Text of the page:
Healthstyle Blog Why Don’t We Take Better Care of Ourselves? – Health Style Blog

Why Don’t We Take Better Care of Ourselves?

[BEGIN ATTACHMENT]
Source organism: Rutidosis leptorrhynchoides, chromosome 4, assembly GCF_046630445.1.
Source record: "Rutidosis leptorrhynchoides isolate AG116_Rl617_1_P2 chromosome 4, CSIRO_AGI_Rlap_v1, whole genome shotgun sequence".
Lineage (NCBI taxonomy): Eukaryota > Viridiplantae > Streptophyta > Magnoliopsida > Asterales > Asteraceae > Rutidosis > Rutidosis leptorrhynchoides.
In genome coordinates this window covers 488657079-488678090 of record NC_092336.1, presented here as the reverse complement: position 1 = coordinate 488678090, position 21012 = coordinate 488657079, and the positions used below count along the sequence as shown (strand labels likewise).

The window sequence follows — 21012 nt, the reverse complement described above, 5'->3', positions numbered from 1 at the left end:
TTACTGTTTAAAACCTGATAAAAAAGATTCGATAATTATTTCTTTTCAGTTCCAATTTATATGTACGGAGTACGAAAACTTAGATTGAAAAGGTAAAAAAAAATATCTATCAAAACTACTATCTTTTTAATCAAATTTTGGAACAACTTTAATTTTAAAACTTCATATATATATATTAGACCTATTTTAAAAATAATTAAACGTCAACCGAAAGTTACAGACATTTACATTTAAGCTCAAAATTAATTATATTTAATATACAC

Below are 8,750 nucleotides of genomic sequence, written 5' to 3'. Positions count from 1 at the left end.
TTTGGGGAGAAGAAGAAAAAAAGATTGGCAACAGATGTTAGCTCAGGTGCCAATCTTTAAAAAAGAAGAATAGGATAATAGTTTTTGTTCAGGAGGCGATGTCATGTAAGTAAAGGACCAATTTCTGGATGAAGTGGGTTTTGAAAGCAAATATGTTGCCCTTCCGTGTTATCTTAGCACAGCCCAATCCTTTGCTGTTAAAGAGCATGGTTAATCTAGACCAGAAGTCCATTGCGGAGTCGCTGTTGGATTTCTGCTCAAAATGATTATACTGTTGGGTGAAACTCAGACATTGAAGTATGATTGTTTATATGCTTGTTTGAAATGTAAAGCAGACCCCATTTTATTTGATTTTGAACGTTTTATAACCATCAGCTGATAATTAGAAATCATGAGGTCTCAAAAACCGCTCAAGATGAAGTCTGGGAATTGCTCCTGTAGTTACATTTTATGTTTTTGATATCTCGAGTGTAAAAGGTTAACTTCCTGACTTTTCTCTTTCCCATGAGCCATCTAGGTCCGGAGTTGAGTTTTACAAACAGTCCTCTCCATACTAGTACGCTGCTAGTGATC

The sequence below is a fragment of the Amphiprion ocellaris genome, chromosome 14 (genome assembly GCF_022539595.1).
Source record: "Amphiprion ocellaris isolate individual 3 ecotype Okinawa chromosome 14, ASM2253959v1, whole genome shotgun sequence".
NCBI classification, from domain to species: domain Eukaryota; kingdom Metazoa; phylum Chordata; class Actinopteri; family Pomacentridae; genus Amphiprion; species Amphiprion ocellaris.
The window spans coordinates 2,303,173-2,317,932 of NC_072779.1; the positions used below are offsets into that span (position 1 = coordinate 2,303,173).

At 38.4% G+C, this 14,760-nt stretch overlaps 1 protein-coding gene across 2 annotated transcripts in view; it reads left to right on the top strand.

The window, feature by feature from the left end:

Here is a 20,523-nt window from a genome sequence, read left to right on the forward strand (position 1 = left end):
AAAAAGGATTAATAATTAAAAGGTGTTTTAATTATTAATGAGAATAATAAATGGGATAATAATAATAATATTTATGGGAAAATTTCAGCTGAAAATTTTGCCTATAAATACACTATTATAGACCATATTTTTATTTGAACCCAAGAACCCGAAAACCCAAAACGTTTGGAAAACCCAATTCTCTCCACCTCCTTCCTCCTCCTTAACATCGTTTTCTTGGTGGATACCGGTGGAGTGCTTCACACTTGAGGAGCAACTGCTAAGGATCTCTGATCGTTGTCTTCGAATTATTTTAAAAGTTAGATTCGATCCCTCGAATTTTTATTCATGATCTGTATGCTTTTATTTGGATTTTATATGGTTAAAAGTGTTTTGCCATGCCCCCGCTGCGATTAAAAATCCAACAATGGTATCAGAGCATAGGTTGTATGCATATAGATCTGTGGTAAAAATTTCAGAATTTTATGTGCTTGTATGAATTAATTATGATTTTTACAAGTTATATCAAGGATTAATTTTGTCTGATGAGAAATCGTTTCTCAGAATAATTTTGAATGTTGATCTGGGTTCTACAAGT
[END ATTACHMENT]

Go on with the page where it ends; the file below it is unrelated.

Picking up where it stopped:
Seriously. Our decks are pressure washed, we rotate our tires, and our oil is changed every 3000 mile. We also get our hair trimmed every six weeks. Our stuff is better taken care of than ourselvesWhat makes it so hard to get up and go for a stroll? Go to the gym or? Hire a professional health care provider?Why don’t we take better care of ourselves more?In many ways, this is not our fault.Our brains are wired in this way. The brain is always focused on efficiency and predictability. We automatically fall back on the behavior patterns that we’ve created, like being stuck behind a computer for eight hours every day. The more you practice these patterns (40-50 hours per week multiplied by how many years) the harder it is to change them. The deeper these patterns get, the harder it is to break them.A simple law of Physics states that a body in rest will remain at rest until it is moved by an external force. The brain will only use energy when it’s necessary. A force outside of us could be anything: a dog that chases you down the street or a wedding, family reunion, vacation or bad news. Unconsciously or consciously, we will take action based on what is perceived to be necessary for our survival.There’s still more to it, I believe.We tell stories constantly, mostly to ourselves. Are they true? Often, the stories we hear about improving our fitness and health aren’t true. These stories are frightening and, like the danger they suggest, often take the shape of a simple question. Ask anyway. If I improve my health, will all of my friends lose me? Does my success deserve me? What will others think about me? What happens if my partner improves his health, but I don’t? What will happen to our relationship if I improve my health but not my partner? You’ll notice me if I alter my appearance. What will I feel like? Will I enjoy it? Who are my new admirers and what kind of person is this? What made them ignore me? The biggest question: what if I fail? What if you fail?This kind of assistance is unique, and not just because it’s scary. Fitness is not a product or service. It’s up to you. It is important to know what you want and how to obtain it. Or, perhaps just to know that improvements are possible. It is possible for our health to decline slowly, and invisibly. It takes 12-15 years for most chronic diseases (heart, high blood pressure, diabetes type 2, etc.) to manifest at the doctors’ office. It’s not until you’re too late that the “outside force” can get you moving.It is much harder to succeed if you’ve tried in the past to be fitter and healthier, only to slip back into your old habits. This happens even when it wasn’t the fault of the person who failed (which it’s not usually the case-It actually occurs quite often). It takes an average of seven attempts to achieve success.This does not mean we cannot change. Just because it is harder than you think doesn’t mean we can’t change. We take for granted our health, fitness and strength when we are young because we don’t notice our bad choices for many years. We will have to act sooner or later if we want to age gracefully and not just decay. This is the best time to start if you are ready to take on health and wellness. Get off medication, become stronger. It’s important to realize that this is a lifelong commitment. Train your brain to learn new patterns. It’s difficult at first but gets easier. For motivation, I remind myself of an old one-liner I once heard: “Let’s not die whilst I am alive.”


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